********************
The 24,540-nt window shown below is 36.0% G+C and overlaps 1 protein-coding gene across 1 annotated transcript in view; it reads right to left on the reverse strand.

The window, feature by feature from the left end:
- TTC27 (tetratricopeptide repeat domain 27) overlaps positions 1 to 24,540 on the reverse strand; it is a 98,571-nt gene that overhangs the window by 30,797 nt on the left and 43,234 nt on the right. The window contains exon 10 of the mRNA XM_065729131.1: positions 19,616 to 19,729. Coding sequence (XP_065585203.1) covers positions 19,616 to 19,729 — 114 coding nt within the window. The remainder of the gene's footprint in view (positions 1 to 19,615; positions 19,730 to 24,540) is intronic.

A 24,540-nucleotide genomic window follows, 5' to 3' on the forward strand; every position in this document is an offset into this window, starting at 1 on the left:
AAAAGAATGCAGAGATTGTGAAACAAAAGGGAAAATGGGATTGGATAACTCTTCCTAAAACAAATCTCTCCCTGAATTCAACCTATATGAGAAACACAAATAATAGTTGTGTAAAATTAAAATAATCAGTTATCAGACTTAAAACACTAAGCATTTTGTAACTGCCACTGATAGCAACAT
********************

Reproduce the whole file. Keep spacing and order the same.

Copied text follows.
The 24,540-nt window shown below is 36.0% G+C and overlaps 1 protein-coding gene across 1 annotated transcript in view; it reads right to left on the reverse strand.

The window, feature by feature from the left end:
- TTC27 (tetratricopeptide repeat domain 27) overlaps positions 1 to 24,540 on the reverse strand; it is a 98,571-nt gene that overhangs the window by 30,797 nt on the left and 43,234 nt on the right. The window contains exon 10 of the mRNA XM_065729131.1: positions 19,616 to 19,729. Coding sequence (XP_065585203.1) covers positions 19,616 to 19,729 — 114 coding nt within the window. The remainder of the gene's footprint in view (positions 1 to 19,615; positions 19,730 to 24,540) is intronic.

A 24,540-nucleotide genomic window follows, 5' to 3' on the forward strand; every position in this document is an offset into this window, starting at 1 on the left:
AAAAGAATGCAGAGATTGTGAAACAAAAGGGAAAATGGGATTGGATAACTCTTCCTAAAACAAATCTCTCCCTGAATTCAACCTATATGAGAAACACAAATAATAGTTGTGTAAAATTAAAATAATCAGTTATCAGACTTAAAACACTAAGCATTTTGTAACTGCCACTGATAGCAACAT